Rheumatoid arthritis is an autoimmune disease--the body mistakenly attacks its own cells, causes inflammation, joint swelling, fatigue, pain and limited range of motion. There is really no official diet to follow for this condition. However, doctors who practice both standard and alternative medicine agree that there are certain foods that can aggravate and alleviate the condition.
There are several different kinds of fats present in our food and they have different effects on our bodies. Fats and the inflammation that occurs in our bodies are very connected. Since rheumatoid arthritis is an inflammatory condition, it is important to pay attention to the kinds of fats in the diet.
Omega 3 fats are well known for their ability to decrease inflammation in the body. Adequate amounts of these fats can help relieve symptoms of this condition. Eat two or three servings of cold water fish weekly, such as salmon, herring, tuna, mackerel and sardines. If you do not eat fish, take 1 tablespoon of flaxseed oil daily and/or regularly consume foods like walnuts, soybeans and tofu. Canola and olive oil are also good oils to cook with.
Do your best to limit consumption of saturated fats and Omega 6 fats. They activate prostaglandins, which are chemicals in the body that activate the inflammatory response. Omega 6 fats are present in vegetable oils that contain linoleic acid and include sunflower, corn, soybean, wheat germ and sesame oil. It is not necessary to completely avoid these oils and foods that contain them but it is important to consume them less frequently and up the consumption of Omega 3 fatty acids. Saturated fats are found in meat, other animal products and anything that is labeled “hydrogenated” or “partially hydrogenated” oil on food labels. It is important to note that meat also contains a substance called arachidonic acid, which converts to inflammatory chemicals in the body.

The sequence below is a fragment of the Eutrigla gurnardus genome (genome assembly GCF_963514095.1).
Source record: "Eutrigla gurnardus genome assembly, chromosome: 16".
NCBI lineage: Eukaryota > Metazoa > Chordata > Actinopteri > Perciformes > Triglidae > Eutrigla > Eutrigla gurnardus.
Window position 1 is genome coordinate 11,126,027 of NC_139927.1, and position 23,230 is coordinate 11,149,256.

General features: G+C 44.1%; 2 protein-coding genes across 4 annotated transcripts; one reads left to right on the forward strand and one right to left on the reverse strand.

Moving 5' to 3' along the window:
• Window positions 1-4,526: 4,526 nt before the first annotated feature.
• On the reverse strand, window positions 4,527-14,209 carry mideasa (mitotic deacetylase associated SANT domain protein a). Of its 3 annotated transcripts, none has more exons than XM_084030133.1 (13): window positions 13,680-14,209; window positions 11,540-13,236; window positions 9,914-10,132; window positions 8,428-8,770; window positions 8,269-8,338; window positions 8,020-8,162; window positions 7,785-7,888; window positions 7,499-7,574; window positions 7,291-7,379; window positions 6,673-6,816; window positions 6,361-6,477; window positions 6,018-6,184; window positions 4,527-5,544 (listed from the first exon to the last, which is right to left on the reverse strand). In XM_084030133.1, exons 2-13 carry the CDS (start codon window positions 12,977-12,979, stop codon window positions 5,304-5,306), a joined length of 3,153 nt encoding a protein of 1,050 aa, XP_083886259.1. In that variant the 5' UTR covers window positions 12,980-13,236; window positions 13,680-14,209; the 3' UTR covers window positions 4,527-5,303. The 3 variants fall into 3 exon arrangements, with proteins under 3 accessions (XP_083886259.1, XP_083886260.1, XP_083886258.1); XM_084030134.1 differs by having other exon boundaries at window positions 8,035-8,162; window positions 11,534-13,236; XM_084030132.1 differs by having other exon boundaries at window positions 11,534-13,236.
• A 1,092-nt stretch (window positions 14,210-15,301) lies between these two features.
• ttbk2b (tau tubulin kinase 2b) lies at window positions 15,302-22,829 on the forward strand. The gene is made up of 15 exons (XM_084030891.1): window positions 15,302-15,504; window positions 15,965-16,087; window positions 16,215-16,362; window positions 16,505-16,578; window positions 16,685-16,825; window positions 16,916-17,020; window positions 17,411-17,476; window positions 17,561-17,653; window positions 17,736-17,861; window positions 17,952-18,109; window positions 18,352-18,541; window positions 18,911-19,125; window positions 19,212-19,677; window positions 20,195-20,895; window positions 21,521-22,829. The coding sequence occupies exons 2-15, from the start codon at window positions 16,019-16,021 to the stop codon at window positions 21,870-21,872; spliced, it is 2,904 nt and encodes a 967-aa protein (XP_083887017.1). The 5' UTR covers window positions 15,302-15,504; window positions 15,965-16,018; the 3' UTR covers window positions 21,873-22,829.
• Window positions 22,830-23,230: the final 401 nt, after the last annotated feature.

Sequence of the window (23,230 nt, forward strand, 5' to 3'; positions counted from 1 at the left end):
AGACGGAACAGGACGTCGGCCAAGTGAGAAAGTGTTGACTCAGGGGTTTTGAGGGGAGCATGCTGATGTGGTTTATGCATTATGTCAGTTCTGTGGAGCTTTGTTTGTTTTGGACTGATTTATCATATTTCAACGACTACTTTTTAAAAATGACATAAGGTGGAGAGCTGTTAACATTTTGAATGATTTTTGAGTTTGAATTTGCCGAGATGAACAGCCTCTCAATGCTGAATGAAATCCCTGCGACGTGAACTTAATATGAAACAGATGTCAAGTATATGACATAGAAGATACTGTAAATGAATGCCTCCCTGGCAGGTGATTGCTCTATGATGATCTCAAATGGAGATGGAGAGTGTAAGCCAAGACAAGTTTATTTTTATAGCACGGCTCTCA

The Elimination Diet
There appears to be a close link between allergy and autoimmune conditions such as rheumatoid arthritis. Many doctors suggest trying the elimination diet, where common allergens are eliminated one at a time and reintroduced into the diet. This can help determine if certain foods aggravate the condition. To do this, eliminate one group of food at a time for two months, keep a food diary or some sort of record of your condition during this time and then reintroduce the food to see what happens. The groups of food include milk and all milk products, all sugar except natural fruit, citrus fruits and then all nightshade vegetables, which include tomatoes, peppers, eggplant, potatoes, pepper, paprika and chilies.
Other Dietary Suggestions
Avoid white breads, pasta, and flour. Try to eat as many whole, fresh foods as possible. Black currants are high in substances that ease inflammation. Take a good multi-vitamin to be make up for any lack of proper nutrients in the diet.